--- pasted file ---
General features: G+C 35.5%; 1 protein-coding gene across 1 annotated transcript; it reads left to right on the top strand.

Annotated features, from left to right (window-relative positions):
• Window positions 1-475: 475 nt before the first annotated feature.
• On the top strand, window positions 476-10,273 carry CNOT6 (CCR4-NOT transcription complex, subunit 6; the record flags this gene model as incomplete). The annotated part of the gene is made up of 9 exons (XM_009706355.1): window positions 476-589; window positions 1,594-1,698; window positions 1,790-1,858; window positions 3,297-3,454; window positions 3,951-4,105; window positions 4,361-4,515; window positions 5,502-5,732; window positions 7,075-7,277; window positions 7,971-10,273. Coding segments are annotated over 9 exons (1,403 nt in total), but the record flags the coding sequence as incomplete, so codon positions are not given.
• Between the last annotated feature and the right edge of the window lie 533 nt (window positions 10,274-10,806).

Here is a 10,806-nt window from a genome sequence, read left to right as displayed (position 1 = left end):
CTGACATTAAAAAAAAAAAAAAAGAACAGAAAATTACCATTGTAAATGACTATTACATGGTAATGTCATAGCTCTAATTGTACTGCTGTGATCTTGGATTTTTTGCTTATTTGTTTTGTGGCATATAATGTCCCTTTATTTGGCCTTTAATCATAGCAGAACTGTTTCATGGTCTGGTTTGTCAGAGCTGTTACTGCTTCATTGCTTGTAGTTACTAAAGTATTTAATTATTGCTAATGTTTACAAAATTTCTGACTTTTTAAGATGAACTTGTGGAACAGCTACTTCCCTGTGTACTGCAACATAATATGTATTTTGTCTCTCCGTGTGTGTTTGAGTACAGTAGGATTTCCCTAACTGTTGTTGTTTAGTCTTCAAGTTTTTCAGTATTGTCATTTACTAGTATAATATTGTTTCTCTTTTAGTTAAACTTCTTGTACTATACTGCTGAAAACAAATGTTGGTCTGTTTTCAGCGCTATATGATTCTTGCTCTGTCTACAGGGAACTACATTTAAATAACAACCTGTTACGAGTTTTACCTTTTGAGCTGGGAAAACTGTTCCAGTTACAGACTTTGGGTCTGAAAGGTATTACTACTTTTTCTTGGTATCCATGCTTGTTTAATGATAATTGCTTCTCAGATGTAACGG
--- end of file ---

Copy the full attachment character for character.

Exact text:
General features: G+C 35.5%; 1 protein-coding gene across 1 annotated transcript; it reads left to right on the top strand.

Annotated features, from left to right (window-relative positions):
• Window positions 1-475: 475 nt before the first annotated feature.
• On the top strand, window positions 476-10,273 carry CNOT6 (CCR4-NOT transcription complex, subunit 6; the record flags this gene model as incomplete). The annotated part of the gene is made up of 9 exons (XM_009706355.1): window positions 476-589; window positions 1,594-1,698; window positions 1,790-1,858; window positions 3,297-3,454; window positions 3,951-4,105; window positions 4,361-4,515; window positions 5,502-5,732; window positions 7,075-7,277; window positions 7,971-10,273. Coding segments are annotated over 9 exons (1,403 nt in total), but the record flags the coding sequence as incomplete, so codon positions are not given.
• Between the last annotated feature and the right edge of the window lie 533 nt (window positions 10,274-10,806).

Here is a 10,806-nt window from a genome sequence, read left to right as displayed (position 1 = left end):
CTGACATTAAAAAAAAAAAAAAAGAACAGAAAATTACCATTGTAAATGACTATTACATGGTAATGTCATAGCTCTAATTGTACTGCTGTGATCTTGGATTTTTTGCTTATTTGTTTTGTGGCATATAATGTCCCTTTATTTGGCCTTTAATCATAGCAGAACTGTTTCATGGTCTGGTTTGTCAGAGCTGTTACTGCTTCATTGCTTGTAGTTACTAAAGTATTTAATTATTGCTAATGTTTACAAAATTTCTGACTTTTTAAGATGAACTTGTGGAACAGCTACTTCCCTGTGTACTGCAACATAATATGTATTTTGTCTCTCCGTGTGTGTTTGAGTACAGTAGGATTTCCCTAACTGTTGTTGTTTAGTCTTCAAGTTTTTCAGTATTGTCATTTACTAGTATAATATTGTTTCTCTTTTAGTTAAACTTCTTGTACTATACTGCTGAAAACAAATGTTGGTCTGTTTTCAGCGCTATATGATTCTTGCTCTGTCTACAGGGAACTACATTTAAATAACAACCTGTTACGAGTTTTACCTTTTGAGCTGGGAAAACTGTTCCAGTTACAGACTTTGGGTCTGAAAGGTATTACTACTTTTTCTTGGTATCCATGCTTGTTTAATGATAATTGCTTCTCAGATGTAACGG